Particularly now, when the balance of the squad seems close to being optimal. Particularly so when players like Fabinho and Naby Keita are still nowhere close to realising their potential and will almost certainly be more productive during their second seasons. When that’s the case, when no obvious gaps exist in a squad and there is still latent talent within it, the smartest move is to avoid adding new ingredients to a group and, instead, allow it time to mature. Liverpool already have arguably the most established playing identity in the Premier League and yet, perhaps, there’s still a sense that we don’t yet quite know what they’re capable of being.
After all, this team will likely reach 97 Premier League points and a Champions League final despite Van Dijk still not having a full-time partner, Joe Gomez not being fit, goalkeeper Alisson still adjusting to English football, and Klopp’s midfield still – really – being a work in progress. Maybe, given the slight tenuous situation behind them, Liverpool’s front three isn’t even operating at its absolute limit.
What a thought that is. But, then, these are the conditions which breed successful football. An established player is known and trusted. Consequently, he feels at ease taking risks and playing on instinct without fear of reprisal. Conversely, a new signing is on trial. With his coach for his place in the team. With his teammates. Most prohibitively, with supporters whose trust he’s yet to earn, and who have lumbered him with expectations precisely commensurate to his transfer fee.
That’s a reality of the game, a challenge facing any player who moves club. It’s an inconvenience, though. Transfer culture often ignores the awkward period which follows after the YouTube highlights have lost their allure. What is the player’s best position? Who should he play alongside? Solvable problems, of course, but ones which it takes time to work through and which, potentially, can stymie momentum within a season.
Momentum which Liverpool desperately need if they’re to finish a place higher next time. They’ve already proven themselves good enough to reach two successive Champions League finals and they’re heavy favourites to lift the trophy this time. Crossing that last river at home, capturing the Premier League, requires some mild, organic growth, not dramatic change from the outside.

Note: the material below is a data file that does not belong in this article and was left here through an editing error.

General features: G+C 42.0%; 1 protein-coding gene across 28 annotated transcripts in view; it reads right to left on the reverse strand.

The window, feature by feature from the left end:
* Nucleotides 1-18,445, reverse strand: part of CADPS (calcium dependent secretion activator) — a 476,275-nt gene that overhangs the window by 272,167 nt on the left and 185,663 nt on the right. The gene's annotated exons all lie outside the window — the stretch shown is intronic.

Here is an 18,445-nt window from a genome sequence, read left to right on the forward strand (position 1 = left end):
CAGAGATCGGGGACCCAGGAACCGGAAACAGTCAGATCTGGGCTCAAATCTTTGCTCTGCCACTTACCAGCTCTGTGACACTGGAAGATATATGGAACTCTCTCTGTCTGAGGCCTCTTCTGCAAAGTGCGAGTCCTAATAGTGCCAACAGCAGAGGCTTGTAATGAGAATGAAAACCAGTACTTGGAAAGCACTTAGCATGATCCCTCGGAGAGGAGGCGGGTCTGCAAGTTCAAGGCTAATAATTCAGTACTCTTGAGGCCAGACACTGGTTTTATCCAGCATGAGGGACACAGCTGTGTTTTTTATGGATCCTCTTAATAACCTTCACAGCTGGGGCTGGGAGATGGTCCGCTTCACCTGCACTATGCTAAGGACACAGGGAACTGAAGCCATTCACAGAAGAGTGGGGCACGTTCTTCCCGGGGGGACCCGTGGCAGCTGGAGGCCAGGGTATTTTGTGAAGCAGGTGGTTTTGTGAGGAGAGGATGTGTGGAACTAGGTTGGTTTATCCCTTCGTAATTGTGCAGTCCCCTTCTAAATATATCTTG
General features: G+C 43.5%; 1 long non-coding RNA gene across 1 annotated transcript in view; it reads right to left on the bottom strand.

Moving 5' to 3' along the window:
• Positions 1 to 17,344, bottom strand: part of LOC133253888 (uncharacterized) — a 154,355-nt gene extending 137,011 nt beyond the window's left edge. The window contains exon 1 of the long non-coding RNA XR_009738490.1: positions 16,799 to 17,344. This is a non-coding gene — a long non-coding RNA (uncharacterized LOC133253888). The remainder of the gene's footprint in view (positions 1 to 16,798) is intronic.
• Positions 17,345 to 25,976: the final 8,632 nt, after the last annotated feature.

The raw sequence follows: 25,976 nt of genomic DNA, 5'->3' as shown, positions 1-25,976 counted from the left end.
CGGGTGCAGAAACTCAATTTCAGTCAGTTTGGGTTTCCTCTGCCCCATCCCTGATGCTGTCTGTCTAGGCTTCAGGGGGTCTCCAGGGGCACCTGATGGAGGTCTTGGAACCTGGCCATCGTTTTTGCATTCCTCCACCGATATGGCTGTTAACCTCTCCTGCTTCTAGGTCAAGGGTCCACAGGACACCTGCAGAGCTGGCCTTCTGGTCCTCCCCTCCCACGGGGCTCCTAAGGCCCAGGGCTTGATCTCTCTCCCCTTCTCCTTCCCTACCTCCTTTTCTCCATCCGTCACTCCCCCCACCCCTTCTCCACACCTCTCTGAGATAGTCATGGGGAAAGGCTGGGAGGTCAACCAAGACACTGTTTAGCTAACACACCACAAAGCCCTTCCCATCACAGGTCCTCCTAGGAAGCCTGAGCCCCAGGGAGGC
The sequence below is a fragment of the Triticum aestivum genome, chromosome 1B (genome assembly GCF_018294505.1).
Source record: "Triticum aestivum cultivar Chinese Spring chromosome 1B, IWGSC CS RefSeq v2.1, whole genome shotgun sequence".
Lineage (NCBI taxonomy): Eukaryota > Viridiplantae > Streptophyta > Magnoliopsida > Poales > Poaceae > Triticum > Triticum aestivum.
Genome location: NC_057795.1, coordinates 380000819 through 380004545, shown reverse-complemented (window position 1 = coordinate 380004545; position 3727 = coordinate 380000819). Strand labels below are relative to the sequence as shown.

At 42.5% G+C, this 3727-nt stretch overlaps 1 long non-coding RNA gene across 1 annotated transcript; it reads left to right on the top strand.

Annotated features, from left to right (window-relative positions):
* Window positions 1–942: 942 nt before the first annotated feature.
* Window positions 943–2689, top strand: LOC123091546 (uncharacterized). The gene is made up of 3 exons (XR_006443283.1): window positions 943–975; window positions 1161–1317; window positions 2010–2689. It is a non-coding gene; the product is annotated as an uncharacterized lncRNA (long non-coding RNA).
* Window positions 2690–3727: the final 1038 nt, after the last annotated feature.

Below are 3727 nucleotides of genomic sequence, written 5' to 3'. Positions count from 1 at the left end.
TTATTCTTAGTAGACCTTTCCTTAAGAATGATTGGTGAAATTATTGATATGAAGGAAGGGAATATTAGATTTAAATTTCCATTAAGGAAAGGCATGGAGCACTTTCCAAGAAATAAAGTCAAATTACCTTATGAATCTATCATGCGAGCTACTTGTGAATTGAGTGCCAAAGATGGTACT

In his biography of Klopp, Bring The Noise, Raphael Honigstein described one of the first meetings between the German and John W Henry. As part of his job pitch, Klopp spoke of the need to activate the Anfield crowd. Three years later he’s succeeded in doing just that; there is clearly now synergy between stadium and team and that symbiosis is vital. There’s something about the way this team plays and the collection of players within it which these supporters are responding to. It’s not just the success, it’s deeper than that – it’s why Anfield is frenzied rather than loud. And, in a way that the Etihad generally isn’t. Or Old Trafford. Or Stamford Bridge.
So it’s another little advantage. What it’s worth is hard to determine, but there’s little sense in compromising it with the anxiety and debate which comes with major transfer activity. Not now, not at this point of Liverpool’s growth cycle.
Klopp’s brand of football seems to depend heavily on familiarity. In a literal way, because anyone who plays for him has to learn the rhythms of his philosophy. But also because his team’s energy appears to be drawn from the atmosphere within the club. This is a happy, contented squad, comprising personalities which seem to slot together well. On the basis of the improvement seen in many individual players, it’s also a very fertile environment.
Again, why interfere? If there are no structural issues – which there aren’t – and if the team’s inability to overcome City can’t be attributed to anything other than sporting idiosyncrasy, why alter the chemistry in any way at all?
Seb Stafford-Bloor is on Twitter.